Note the subtle headline [emphasis added]
First Lady Michelle Obama and Secretary of State Hillary Clinton bury hatchet with hugs, air kisses
According to the Daily News, Obama and Clinton have ended their political sniping and made up. i.e The cat fight among the high-profile Democratic women is over. (Gee, nothing sexist there, right?) But what evidence does the daily present to substantiate the claim and Obama and Clinton despised each other? Here's what the News' Richard Sisk wrote:
It wasn't that long ago that party insiders were telling the political world that Michelle Obama and Clinton simply couldn't abide one another. Both sides openly accused the other of arrogantly parading about as the "inevitable" White House winner during the campaign. But the recent unpleasantness dissolved in a hearty round of hugs and air kisses Wednesday, as Clinton praised Obama's "grace and her wisdom," and Obama called Clinton "such a committed person, friend, supporter to me."
Typically in journalism if party insiders are "telling the political world" something, and if both sides in a feud are "openly" accusing the other of something, journalists quote those people to substantiate the claims. But not the Daily News. It loved the cat fight angle, even if it provided no evidence whatsoever to back it up.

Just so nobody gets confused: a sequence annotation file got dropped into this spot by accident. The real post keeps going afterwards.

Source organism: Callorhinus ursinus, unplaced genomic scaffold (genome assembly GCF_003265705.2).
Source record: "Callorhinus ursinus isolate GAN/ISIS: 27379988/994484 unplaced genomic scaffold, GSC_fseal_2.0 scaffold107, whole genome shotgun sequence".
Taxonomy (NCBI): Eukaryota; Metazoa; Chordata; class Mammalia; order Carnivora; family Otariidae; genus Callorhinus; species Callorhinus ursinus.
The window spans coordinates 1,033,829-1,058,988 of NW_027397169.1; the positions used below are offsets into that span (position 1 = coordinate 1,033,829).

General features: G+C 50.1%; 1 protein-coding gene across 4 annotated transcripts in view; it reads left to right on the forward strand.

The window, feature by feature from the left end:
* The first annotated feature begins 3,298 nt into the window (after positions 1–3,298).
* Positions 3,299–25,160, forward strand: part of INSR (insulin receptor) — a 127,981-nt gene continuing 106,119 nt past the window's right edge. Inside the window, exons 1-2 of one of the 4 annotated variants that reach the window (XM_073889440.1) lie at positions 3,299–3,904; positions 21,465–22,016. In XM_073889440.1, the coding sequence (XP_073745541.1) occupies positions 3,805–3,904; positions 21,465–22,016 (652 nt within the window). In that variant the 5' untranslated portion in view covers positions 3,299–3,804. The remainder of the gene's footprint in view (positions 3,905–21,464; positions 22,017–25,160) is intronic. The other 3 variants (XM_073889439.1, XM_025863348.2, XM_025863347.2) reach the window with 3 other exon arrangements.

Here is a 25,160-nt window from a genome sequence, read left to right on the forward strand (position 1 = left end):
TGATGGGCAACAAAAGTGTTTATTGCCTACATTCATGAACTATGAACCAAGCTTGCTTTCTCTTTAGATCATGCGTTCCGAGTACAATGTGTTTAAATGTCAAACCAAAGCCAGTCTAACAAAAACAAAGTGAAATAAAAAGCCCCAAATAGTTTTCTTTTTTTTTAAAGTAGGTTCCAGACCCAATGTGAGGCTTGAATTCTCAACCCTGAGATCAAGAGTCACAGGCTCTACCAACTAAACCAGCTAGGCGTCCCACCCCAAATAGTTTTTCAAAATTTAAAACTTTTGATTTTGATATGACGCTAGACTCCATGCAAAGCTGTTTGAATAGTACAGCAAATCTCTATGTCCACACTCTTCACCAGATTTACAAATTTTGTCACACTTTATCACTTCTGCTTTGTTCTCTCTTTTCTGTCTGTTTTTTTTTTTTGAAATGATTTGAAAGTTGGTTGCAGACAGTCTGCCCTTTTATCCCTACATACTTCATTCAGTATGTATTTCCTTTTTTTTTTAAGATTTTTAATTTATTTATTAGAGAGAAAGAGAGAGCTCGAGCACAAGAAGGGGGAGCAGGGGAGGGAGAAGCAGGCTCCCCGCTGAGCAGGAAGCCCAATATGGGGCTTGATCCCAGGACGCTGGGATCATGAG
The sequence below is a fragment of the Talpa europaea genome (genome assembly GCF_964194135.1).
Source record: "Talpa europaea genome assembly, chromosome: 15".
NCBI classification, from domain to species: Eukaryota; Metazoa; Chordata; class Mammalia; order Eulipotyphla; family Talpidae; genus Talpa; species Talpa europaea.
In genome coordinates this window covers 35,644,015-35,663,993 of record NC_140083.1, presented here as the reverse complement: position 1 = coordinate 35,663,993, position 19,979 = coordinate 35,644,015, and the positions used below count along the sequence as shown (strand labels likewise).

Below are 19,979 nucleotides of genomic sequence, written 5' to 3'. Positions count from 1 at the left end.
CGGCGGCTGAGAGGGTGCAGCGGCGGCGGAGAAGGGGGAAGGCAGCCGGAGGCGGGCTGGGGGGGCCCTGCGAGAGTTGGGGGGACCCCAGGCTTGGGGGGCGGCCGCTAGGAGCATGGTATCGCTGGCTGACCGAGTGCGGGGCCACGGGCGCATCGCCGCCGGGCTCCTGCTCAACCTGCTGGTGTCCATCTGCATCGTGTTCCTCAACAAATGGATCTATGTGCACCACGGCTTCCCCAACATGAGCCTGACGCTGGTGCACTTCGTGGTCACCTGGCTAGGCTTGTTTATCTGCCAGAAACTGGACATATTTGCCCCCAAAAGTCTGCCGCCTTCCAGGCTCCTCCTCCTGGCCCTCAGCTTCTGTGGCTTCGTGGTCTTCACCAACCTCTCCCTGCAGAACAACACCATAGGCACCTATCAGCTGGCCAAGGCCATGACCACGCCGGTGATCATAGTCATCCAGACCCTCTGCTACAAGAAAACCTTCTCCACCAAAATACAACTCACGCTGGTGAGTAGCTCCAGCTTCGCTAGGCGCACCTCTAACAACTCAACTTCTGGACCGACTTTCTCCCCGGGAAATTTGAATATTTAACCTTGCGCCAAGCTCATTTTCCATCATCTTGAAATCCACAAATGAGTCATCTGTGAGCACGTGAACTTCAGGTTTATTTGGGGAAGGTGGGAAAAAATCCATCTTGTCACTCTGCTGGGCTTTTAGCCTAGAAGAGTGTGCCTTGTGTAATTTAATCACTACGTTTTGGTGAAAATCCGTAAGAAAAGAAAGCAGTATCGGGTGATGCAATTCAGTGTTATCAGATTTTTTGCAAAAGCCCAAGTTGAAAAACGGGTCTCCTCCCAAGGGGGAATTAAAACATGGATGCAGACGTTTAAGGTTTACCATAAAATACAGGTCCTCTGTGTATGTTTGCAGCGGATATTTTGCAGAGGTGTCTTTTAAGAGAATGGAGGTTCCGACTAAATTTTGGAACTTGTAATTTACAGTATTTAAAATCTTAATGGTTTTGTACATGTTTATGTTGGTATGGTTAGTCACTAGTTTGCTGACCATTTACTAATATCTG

With its feature today on pols who wear handkerchiefs with their suits. Yes, the Politico article's more than 1,000 words, and yes, it comes complete with a slide show to document the pols who wear a handkerchief with their suit.
Why do I have the feeling there are editorial meetings at Politico where the possibility of a boxer/briefs story actually gets tossed around?
Is there any major-newspaper reporter who is more consistently wrong than Andrew Malcolm?
Here's filmmaker Michael Moore, on criticism of Rush Limbaugh:
President Obama and the Democratic Party have wasted no time in pointing out to the American people this marriage from hell, tying Rush like a rock around the collective Republican neck and hoping for its quick descent to the netherworld of irrelevance.
But some commentators (Richard Wolffe of Newsweek, Chuck Todd of NBC News, etc.) have likened this to "what Republicans tried to do to the Democrats with Michael Moore." Perhaps. But there is one central difference: What I have believed in, and what I have stood for in these past eight years -- an end to the war, establishing universal health care, closing Guantanamo and banning torture, making the rich pay more taxes and aggressively going after the corporate chiefs on Wall Street -- these are all things which the majority of Americans believe in too. That's why in November the majority voted for the guy I voted for. The majority of Americans rejected the ideology of Rush and embraced the same issues I have raised consistently in my movies and books.
Moore lists numerous ways that Republican strategists went after him in past years -- books, ads, funny photos, and how he was booed off the Oscar stage even in liberal Hollywood for his early opposition to the Iraq war, Guantanamo, torture and other things.
Did that help Democratic Sen. Kerry not get elected in 2004? "Perhaps," Moore admits.